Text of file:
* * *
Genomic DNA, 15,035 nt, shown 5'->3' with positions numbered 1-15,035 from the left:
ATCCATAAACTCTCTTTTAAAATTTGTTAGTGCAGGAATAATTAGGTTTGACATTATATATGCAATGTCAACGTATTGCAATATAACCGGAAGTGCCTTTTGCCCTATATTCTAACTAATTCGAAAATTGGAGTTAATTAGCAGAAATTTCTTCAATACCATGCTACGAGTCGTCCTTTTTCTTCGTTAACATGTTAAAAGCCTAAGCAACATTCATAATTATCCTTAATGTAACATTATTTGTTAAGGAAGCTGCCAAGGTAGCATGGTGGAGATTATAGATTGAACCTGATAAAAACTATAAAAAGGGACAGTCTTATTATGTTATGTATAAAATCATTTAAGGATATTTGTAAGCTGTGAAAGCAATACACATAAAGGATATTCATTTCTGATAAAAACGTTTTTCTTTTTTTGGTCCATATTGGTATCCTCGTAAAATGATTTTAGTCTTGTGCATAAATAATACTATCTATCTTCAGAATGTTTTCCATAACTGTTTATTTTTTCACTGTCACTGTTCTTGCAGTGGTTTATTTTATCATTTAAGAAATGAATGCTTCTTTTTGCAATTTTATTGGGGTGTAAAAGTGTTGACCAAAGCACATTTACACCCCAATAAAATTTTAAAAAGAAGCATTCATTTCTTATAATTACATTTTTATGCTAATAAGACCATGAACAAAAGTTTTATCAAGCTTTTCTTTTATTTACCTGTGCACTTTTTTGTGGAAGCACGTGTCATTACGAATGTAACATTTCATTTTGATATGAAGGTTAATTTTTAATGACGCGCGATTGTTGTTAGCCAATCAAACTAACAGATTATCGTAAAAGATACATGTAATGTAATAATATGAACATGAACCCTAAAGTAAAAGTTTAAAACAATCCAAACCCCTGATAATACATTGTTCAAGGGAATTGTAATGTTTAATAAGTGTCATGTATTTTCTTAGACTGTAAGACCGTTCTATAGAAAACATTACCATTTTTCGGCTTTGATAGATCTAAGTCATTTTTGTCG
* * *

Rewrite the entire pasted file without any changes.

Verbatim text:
Genomic DNA, 15,035 nt, shown 5'->3' with positions numbered 1-15,035 from the left:
ATCCATAAACTCTCTTTTAAAATTTGTTAGTGCAGGAATAATTAGGTTTGACATTATATATGCAATGTCAACGTATTGCAATATAACCGGAAGTGCCTTTTGCCCTATATTCTAACTAATTCGAAAATTGGAGTTAATTAGCAGAAATTTCTTCAATACCATGCTACGAGTCGTCCTTTTTCTTCGTTAACATGTTAAAAGCCTAAGCAACATTCATAATTATCCTTAATGTAACATTATTTGTTAAGGAAGCTGCCAAGGTAGCATGGTGGAGATTATAGATTGAACCTGATAAAAACTATAAAAAGGGACAGTCTTATTATGTTATGTATAAAATCATTTAAGGATATTTGTAAGCTGTGAAAGCAATACACATAAAGGATATTCATTTCTGATAAAAACGTTTTTCTTTTTTTGGTCCATATTGGTATCCTCGTAAAATGATTTTAGTCTTGTGCATAAATAATACTATCTATCTTCAGAATGTTTTCCATAACTGTTTATTTTTTCACTGTCACTGTTCTTGCAGTGGTTTATTTTATCATTTAAGAAATGAATGCTTCTTTTTGCAATTTTATTGGGGTGTAAAAGTGTTGACCAAAGCACATTTACACCCCAATAAAATTTTAAAAAGAAGCATTCATTTCTTATAATTACATTTTTATGCTAATAAGACCATGAACAAAAGTTTTATCAAGCTTTTCTTTTATTTACCTGTGCACTTTTTTGTGGAAGCACGTGTCATTACGAATGTAACATTTCATTTTGATATGAAGGTTAATTTTTAATGACGCGCGATTGTTGTTAGCCAATCAAACTAACAGATTATCGTAAAAGATACATGTAATGTAATAATATGAACATGAACCCTAAAGTAAAAGTTTAAAACAATCCAAACCCCTGATAATACATTGTTCAAGGGAATTGTAATGTTTAATAAGTGTCATGTATTTTCTTAGACTGTAAGACCGTTCTATAGAAAACATTACCATTTTTCGGCTTTGATAGATCTAAGTCATTTTTGTCG